How to Create the Ultimate Party Patio
Equipping yourself to be a one-person A/V Club should be a point of pride
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Isn’t technology wonderful? Used to be that playing music or a movie in the backyard meant wheeling out coils of sound cords and duct-taping them along the fence and warning people about tripping over them on the patio. But no more.
Thanks to some smart innovations, there are now far better ways to wire your yard for summertime dance parties and film screenings. Here’s our DIY instruction manual.
Power It Up
Even if you have a ready supply of electricity in your backyard, it'd be niftier to run the whole show off solar power? Goal Zero’s Yeti 150 generator ($430) takes five hours to juice up, using a pair of Boulder 30 solar panels ($200). It pumps out 12 volts so you’ll have plenty of juice to run the following setup.
Lighten the Mood
Hurricane lanterns are pretty, but kerosene is a smoky pestilence that you don’t want to unleash on your crew. Ditch the gas-fed flames and string up a chain of Goal Zero’s new Light-a-Life LED lanterns ($40) instead. They’re like holiday lights, just better. They come with both magnets and ’biner clips so improvising mood lighting is very simple, and the power draw is low. A single LAL can run for 50 hours off the Yeti 150 generator.
Turn It Up
Music is key to making any party a success. Grace Digital Mini Bullet II ($100) speakers are handy because they’re self-powered and they power down automatically when you’re not using them. Plus they’re weatherproof—just leave them on the back deck and forget them until you need music. And you can daisy chain up to 10 speakers together wirelessly.
For the coolest effect, combine audio and lighting together with Sengled Pulse bulbs ($150). Yes you read that correctly. These are combination lightbulbs and speakers. Use the iOS/Android app and wireless bounce music from a phone or tablet to a pair of Pulses (and add up to six more bulbs for true surround sound). You can also dim the bulbs as the night goes on, and independently crank the volume. Of course if you want to keep it simple, there’s also Outdoor Tech’s Big Turtle Shell ($200); one wireless, weatherproof Bluetooth speaker you can crank up to 11.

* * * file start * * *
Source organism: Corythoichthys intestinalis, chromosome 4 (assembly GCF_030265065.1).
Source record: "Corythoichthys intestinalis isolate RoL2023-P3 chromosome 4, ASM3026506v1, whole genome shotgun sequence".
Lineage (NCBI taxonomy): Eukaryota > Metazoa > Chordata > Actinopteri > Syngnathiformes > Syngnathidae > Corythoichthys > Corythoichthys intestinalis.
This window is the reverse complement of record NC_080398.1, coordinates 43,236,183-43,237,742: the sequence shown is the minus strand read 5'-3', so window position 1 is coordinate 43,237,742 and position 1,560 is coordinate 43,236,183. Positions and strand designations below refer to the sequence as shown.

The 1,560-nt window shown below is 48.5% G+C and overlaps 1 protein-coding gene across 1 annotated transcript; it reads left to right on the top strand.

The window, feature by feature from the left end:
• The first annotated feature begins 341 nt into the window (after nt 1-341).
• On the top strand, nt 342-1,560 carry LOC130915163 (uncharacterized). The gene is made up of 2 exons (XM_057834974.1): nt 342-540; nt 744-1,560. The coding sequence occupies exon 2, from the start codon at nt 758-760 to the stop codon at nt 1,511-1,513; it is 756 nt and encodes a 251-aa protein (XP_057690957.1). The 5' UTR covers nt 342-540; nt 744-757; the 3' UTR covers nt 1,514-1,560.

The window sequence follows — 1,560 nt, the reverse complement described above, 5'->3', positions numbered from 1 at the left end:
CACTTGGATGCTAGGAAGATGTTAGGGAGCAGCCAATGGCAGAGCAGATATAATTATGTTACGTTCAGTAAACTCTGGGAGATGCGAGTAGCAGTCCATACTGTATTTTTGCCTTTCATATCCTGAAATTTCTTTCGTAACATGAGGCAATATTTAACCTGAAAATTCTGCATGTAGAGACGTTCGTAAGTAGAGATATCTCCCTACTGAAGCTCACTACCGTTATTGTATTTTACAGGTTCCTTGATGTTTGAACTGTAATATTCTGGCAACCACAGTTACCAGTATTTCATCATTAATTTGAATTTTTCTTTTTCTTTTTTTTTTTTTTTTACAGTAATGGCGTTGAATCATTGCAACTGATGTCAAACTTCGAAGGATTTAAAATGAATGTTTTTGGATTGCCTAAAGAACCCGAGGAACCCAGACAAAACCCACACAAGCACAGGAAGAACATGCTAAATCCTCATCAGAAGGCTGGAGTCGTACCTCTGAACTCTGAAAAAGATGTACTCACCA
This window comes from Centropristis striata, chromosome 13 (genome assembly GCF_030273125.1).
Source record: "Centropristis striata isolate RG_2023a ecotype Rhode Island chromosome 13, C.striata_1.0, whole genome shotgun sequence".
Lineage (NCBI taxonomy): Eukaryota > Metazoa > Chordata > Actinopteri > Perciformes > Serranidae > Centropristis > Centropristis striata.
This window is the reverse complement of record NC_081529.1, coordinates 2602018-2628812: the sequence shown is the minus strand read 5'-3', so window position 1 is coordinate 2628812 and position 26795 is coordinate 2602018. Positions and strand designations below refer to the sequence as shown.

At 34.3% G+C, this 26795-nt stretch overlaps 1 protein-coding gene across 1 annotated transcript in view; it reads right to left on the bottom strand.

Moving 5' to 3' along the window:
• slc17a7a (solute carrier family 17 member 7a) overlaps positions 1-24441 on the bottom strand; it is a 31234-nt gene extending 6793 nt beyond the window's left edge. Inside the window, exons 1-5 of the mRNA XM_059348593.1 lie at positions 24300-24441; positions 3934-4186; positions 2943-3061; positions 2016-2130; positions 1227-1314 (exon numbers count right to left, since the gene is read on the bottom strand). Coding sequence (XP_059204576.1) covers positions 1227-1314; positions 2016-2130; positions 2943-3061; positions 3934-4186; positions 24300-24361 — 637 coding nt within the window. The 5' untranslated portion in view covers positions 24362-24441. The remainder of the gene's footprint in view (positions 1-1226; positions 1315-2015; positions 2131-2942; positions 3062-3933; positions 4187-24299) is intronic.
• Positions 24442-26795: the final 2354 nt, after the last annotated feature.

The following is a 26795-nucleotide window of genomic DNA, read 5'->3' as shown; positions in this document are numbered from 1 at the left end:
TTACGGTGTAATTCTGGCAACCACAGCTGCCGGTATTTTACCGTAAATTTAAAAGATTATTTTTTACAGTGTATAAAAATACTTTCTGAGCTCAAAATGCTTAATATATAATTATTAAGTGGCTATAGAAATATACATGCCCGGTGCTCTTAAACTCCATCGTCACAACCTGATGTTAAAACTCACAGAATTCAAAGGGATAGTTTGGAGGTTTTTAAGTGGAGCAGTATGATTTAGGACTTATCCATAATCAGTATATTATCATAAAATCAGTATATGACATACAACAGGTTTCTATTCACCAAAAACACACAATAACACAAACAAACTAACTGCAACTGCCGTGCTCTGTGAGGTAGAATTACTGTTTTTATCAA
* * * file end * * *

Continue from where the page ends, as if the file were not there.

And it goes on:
You’ve probably been in at least one boring conference where someone’s lame pico (read: handheld) projector rendered a washed-out video. Well, the ultra-portable Celluon’s PicoPro ($360) is worlds better and only about the size of a VHS tape. For best results, position the projector such that the image on your display surface is roughly four-feet along the diagonal. You don’t need a traditional projector sheet. The surface can be the stucco wall in back of your house, a bed sheet, or even a light-hued tent rain fly. The projector’s 720-pixel HD resolution comes through clear enough on whatever you’re projecting onto. The PicoPro also has a built-in battery good for up to two hours of battery life. Extend that life by plugging it in to external juice.